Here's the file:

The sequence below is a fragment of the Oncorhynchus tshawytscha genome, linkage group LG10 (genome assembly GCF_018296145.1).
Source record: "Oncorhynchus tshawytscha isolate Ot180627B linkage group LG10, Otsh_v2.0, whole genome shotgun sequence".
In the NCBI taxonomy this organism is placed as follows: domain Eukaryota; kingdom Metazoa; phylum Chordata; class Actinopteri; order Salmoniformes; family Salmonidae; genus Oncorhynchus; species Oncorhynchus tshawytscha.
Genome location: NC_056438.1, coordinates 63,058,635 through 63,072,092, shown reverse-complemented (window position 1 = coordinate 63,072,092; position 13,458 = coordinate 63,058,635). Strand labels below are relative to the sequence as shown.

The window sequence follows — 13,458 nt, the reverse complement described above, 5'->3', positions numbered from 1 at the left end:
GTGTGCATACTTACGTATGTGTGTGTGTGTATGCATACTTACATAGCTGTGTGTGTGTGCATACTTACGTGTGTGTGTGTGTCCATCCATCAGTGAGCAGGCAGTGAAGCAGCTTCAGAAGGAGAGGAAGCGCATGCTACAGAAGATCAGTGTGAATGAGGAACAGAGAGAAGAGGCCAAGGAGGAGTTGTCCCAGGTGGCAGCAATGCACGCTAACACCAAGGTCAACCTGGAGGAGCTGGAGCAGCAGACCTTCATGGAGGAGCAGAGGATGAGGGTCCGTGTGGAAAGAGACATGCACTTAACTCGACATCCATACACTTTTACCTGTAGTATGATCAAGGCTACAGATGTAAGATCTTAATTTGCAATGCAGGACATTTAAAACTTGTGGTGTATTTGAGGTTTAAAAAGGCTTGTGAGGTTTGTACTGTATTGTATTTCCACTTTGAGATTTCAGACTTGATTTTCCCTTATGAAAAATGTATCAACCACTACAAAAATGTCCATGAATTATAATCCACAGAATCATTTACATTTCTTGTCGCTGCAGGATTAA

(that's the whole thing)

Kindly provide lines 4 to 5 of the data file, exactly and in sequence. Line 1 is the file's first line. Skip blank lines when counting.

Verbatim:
Genome location: NC_056438.1, coordinates 63,058,635 through 63,072,092, shown reverse-complemented (window position 1 = coordinate 63,072,092; position 13,458 = coordinate 63,058,635). Strand labels below are relative to the sequence as shown.

The window sequence follows — 13,458 nt, the reverse complement described above, 5'->3', positions numbered from 1 at the left end: